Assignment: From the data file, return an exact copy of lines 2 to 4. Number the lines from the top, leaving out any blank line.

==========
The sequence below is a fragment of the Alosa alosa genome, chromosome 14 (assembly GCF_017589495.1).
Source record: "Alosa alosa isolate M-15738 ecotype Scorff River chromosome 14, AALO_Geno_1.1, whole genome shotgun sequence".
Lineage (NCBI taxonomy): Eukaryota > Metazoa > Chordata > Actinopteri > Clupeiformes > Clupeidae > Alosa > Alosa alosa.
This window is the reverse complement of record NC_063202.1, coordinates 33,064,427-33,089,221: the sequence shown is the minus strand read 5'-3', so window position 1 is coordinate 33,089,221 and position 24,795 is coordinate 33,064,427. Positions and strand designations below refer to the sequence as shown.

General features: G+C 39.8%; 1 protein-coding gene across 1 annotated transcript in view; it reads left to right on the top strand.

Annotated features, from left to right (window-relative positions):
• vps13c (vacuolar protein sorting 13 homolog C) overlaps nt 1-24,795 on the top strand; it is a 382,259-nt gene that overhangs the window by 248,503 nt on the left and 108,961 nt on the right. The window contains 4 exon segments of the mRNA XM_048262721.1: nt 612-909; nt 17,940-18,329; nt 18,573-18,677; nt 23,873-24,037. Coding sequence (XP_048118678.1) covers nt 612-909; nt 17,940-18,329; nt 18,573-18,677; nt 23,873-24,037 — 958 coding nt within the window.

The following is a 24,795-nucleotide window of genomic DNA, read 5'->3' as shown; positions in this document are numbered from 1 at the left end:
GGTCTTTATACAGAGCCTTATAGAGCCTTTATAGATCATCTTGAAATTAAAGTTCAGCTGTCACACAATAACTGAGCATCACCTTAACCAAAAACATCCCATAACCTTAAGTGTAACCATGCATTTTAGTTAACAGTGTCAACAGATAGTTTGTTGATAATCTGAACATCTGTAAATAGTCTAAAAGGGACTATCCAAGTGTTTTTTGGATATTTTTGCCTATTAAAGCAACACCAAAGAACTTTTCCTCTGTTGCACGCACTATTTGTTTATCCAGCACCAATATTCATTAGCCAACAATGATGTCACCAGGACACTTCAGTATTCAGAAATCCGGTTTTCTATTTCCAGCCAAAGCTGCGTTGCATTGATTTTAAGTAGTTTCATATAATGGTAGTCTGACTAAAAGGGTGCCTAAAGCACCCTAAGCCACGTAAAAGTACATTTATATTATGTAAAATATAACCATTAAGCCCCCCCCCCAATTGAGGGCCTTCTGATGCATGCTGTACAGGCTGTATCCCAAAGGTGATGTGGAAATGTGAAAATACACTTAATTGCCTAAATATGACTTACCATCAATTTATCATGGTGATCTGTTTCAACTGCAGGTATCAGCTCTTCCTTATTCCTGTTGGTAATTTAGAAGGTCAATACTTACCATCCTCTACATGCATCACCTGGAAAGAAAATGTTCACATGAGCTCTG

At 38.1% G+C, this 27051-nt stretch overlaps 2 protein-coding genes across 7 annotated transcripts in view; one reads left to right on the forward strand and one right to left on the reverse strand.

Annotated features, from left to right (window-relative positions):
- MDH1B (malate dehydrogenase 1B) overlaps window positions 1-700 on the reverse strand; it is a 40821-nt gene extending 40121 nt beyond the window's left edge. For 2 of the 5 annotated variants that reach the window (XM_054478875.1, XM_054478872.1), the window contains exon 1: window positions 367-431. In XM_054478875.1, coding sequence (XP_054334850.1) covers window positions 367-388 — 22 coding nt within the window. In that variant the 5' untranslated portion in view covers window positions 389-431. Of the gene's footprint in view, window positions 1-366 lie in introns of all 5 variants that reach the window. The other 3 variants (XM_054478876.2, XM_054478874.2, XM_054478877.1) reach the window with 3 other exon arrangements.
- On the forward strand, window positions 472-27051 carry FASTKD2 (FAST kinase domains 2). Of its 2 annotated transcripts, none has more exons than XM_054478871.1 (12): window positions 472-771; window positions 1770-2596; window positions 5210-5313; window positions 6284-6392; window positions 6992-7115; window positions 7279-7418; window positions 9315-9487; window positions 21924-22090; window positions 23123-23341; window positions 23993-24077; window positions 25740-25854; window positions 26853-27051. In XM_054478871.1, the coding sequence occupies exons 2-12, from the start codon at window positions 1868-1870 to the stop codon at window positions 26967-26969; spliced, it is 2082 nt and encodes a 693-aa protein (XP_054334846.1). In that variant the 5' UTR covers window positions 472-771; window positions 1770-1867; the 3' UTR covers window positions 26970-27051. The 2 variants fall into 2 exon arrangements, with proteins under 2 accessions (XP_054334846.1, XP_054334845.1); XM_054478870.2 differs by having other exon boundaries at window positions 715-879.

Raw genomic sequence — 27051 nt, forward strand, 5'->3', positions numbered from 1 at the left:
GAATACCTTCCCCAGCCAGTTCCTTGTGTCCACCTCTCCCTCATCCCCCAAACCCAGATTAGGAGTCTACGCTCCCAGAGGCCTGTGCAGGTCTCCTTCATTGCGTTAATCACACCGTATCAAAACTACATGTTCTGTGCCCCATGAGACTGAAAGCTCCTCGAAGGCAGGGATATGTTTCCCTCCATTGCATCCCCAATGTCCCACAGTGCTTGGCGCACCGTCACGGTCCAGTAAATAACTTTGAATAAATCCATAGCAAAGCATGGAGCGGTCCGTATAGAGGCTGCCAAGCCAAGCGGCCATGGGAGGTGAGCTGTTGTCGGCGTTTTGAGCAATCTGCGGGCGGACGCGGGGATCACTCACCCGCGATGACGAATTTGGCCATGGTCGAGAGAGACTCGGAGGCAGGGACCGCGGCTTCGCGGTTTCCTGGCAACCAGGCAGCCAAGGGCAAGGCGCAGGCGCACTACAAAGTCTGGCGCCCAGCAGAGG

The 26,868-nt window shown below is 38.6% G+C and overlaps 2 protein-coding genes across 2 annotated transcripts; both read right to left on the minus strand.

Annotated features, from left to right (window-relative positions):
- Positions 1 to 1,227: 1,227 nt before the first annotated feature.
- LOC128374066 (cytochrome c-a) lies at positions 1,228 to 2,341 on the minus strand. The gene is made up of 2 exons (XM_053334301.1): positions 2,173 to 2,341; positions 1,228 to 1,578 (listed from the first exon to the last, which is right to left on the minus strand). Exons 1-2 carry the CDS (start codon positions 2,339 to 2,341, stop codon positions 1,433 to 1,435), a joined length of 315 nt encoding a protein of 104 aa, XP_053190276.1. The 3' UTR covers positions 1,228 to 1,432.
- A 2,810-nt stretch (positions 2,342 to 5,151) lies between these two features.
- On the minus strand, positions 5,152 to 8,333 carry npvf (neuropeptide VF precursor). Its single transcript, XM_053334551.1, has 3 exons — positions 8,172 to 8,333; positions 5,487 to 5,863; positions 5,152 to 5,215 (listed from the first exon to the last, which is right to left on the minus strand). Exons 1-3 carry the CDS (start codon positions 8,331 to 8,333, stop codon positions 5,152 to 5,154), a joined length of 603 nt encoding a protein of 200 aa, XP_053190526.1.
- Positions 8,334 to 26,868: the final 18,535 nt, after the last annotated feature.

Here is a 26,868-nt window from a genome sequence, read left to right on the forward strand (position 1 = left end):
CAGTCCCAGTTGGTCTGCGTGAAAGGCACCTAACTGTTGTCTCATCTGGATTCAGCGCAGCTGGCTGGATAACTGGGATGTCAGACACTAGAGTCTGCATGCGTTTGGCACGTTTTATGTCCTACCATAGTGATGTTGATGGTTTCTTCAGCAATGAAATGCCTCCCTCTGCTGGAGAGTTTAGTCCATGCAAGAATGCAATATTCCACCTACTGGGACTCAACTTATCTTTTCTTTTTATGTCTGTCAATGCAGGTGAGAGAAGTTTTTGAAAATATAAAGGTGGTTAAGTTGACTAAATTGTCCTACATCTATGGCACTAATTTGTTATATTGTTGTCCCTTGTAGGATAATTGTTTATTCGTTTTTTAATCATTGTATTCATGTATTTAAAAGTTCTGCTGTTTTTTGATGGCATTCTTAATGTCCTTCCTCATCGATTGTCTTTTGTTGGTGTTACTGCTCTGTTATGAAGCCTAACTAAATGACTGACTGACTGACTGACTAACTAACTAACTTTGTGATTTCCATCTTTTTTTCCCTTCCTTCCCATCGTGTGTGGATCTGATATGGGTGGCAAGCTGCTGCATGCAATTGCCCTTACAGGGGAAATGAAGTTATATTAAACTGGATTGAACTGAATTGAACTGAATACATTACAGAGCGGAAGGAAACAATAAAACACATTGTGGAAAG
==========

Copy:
Source record: "Alosa alosa isolate M-15738 ecotype Scorff River chromosome 14, AALO_Geno_1.1, whole genome shotgun sequence".
Lineage (NCBI taxonomy): Eukaryota > Metazoa > Chordata > Actinopteri > Clupeiformes > Clupeidae > Alosa > Alosa alosa.
This window is the reverse complement of record NC_063202.1, coordinates 33,064,427-33,089,221: the sequence shown is the minus strand read 5'-3', so window position 1 is coordinate 33,089,221 and position 24,795 is coordinate 33,064,427. Positions and strand designations below refer to the sequence as shown.